Overview of Google Algorithm Updates 2022
Making sure your content ranks highly on search engines is crucial to discovery. Less than 6% of search engine users click on results from the second page.
However, creating search engine-friendly organic content that provides value to users can be challenging. It’s also a moving target. Google makes several hundred tweaks to its algorithm every year — some big and some small.
It can be dizzying to try to stay on top of all of them, so we’ve put together this guide of the most notable Google algorithm updates for 2022 and how they can affect your business, website, and content marketing strategy.
What Is the Latest Google Algorithm Update?
The latest Google algorithm update in 2022 is the spam update launched in October. It features an update to SpamBrain, the engine used to identify spam. Google did not detail what changes were made, saying simply that if you follow Google Search Essentials, you are likely to be fine.
Google Core Algorithm Update 2022
The big updates the search engine company rolls out are called core updates. These include broad changes to the algorithms and can cause fluctuations in search results.
Core updates are often complex and tackle multiple issues. Google isn’t exactly forthcoming on what is included in core updates, either. They don’t generally release details about core updates, instead pointing to the best practices for search ranking that haven’t changed since the August 2019 core update.
These best practices are fairly general, including tips like offering quality content. Google also says it favors:
- Original information, reporting, research, or analysis
- Insightful analysis or information that goes beyond the obvious
- Clear sourcing and evidence of expertise
- Substantial value compared to other web pages
There were two core updates in 2022.
Google Algorithm Update September 2022
The most recent core update in 2022 was in September, and solidified elements of the Google algorithm update in August 2022, called the helpful content update.
Google defined helpful content as people-first rather than content developed to manipulate search engine rankings. In other words, practices like keyword stuffing, rewriting content available elsewhere, or summarizing content without providing additional value will not help you rank.
While Google’s systems use a wide variety of factors to determine rankings, it also emphasizes what it calls E-A-T and YMYL. E-A-T stands for expertise, authoritativeness, and trustworthiness. YMYL is an acronym for “Your Money or Your Life,” which Google defines as topics that impact health, safety, well-being, or financial stability.
Google Algorithm Update May 2022
The May 2022 core update appeared to have a significant impact on search engine results pages (SERPs), creating a significant level of volatility and changes in rankings.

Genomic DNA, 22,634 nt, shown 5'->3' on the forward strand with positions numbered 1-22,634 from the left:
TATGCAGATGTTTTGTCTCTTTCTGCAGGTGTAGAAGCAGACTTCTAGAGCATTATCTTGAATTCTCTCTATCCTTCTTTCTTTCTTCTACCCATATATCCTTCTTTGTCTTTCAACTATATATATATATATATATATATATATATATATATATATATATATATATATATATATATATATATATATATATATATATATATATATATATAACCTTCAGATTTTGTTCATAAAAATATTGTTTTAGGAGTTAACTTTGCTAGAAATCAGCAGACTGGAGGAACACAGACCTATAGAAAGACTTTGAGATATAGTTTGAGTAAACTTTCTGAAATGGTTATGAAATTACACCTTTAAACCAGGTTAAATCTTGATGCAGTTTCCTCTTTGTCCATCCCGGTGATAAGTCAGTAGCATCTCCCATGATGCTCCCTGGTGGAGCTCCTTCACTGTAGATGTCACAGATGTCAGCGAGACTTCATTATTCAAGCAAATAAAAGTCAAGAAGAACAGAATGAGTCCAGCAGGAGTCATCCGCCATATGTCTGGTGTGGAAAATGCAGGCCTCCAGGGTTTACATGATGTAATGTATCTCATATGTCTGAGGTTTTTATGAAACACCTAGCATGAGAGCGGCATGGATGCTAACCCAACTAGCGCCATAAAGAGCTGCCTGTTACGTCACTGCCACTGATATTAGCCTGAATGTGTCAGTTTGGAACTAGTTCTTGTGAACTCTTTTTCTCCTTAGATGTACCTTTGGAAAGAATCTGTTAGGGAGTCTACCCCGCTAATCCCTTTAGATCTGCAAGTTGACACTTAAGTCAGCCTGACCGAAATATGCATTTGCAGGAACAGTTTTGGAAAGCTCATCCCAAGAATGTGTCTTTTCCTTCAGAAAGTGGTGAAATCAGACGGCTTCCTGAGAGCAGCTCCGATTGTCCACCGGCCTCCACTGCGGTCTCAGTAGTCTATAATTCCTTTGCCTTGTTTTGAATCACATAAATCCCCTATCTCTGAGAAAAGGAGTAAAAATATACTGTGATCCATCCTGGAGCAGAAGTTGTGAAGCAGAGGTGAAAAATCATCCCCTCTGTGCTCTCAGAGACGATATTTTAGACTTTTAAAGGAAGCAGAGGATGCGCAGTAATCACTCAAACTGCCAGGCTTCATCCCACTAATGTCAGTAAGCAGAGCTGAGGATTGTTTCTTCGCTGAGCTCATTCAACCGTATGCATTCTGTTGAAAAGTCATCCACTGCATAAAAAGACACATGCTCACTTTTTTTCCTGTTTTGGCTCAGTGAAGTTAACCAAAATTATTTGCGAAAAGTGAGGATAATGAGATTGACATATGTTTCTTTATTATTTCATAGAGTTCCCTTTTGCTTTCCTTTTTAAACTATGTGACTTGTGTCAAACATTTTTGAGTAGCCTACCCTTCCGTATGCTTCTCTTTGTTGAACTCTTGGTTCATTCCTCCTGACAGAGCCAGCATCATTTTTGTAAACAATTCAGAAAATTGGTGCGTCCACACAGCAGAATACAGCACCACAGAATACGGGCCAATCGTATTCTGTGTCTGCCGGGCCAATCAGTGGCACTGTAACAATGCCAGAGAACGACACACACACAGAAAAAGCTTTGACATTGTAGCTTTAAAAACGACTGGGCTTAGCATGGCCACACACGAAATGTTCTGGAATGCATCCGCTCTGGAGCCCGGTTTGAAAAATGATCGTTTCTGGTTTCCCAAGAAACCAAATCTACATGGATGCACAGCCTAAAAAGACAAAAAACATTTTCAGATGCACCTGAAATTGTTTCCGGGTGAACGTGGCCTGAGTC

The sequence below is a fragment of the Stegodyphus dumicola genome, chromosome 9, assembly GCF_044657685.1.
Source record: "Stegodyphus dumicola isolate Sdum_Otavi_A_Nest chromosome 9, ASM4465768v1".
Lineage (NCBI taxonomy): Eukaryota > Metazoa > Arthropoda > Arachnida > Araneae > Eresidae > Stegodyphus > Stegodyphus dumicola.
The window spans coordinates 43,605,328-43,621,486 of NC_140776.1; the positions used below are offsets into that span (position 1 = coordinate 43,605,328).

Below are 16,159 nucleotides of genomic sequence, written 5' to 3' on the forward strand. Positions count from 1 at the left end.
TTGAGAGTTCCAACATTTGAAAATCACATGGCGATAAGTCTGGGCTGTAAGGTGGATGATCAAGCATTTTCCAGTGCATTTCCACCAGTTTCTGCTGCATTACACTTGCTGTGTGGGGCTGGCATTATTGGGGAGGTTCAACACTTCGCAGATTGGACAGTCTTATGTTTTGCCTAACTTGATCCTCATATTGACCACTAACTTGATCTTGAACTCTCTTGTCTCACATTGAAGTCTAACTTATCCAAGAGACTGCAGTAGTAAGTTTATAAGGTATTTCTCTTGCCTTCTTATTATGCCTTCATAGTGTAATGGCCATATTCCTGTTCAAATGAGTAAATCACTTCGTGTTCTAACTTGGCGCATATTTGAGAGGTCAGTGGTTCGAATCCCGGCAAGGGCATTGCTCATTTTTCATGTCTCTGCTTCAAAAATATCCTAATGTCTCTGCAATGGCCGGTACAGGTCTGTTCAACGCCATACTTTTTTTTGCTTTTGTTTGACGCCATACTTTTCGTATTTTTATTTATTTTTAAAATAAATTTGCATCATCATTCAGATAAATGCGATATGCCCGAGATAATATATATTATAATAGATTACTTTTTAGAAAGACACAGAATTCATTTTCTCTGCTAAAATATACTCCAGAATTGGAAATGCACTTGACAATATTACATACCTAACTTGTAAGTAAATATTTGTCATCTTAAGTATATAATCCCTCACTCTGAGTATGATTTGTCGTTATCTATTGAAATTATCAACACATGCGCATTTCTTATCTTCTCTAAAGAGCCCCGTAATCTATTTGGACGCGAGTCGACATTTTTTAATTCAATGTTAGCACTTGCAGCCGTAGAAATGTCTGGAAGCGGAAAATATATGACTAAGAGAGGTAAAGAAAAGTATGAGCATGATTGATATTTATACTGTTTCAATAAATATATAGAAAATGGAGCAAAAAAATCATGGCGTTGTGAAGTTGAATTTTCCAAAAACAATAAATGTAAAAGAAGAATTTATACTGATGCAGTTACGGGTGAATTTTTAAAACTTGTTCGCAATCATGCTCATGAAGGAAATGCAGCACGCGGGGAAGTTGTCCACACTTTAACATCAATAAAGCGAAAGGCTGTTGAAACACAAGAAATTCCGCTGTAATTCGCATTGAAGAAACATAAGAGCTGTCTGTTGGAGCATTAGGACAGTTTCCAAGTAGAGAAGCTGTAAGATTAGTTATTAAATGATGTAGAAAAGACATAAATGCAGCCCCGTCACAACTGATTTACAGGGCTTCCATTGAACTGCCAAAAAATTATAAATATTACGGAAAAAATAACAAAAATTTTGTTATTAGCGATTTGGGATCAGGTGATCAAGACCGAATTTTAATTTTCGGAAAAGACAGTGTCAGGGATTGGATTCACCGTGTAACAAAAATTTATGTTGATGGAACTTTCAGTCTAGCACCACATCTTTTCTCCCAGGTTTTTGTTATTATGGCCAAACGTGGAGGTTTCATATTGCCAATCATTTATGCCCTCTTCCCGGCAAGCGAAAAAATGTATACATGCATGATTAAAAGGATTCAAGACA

As with previous core updates, Google didn’t release specific information about what’s changed and warned site owners that changes are designed to improve how its systems assess content and that there may be nothing for site owners to change or fix.
Other Notables Algorithm Updates in 2022
Here are some of the other notable Google algorithm updates from throughout the year.
September 2022: Product Reviews
In the fourth update to product reviews in the past two years, Google continued its focus on rewarding high-quality product reviews that provide insight, analysis, or original research written by experts. More weight is given to product reviews that provide in-depth content rather than “thin content” that summarizes products.
August 2022: Helpful Content
As mentioned above, the August 2022 Google algorithm update emphasized people-first content, providing greater weight to sites that offer satisfying content that meets searcher intent.
March 2022: Product Reviews
This earlier product review update included guidance from Google on what matters when it comes to product reviews, including:
- In-depth details, such as pros and cons, how products perform, and how products compare to earlier versions
- Reviews from people that have used the product, rather than manufacturers
- Unique information beyond what product makers provide, such as images and videos
- Comparison to other products or explanations about what makes a particular product unique
February 2022: Page Experience for Desktop
Google has previously rolled out page experience for mobile. With this update, they also applied many of the same standards to desktop sites. One notable exception is that the mobile-friendly test is not applied to desktop sites if there are separate desktop and mobile sites. In other words, this update only applies to what users see when they access the site on a desktop.
The page experience for desktop update focused on Core Web Vitals for loading, interactivity, and visual stability. Core Web Vitals include:
- Largest Contentful Paint (LCP)
- First Input Delay (FID)
- Cumulative Layout Shift (CLS)
Largest Contentful Paint (LCP)
LCP assesses a site’s performance when it comes to loading times. Google recommends sites have LCP that occurs within the first 2.5 seconds from access. This applies to the largest image or text block on the page when it loads.
First Input Delay (FID)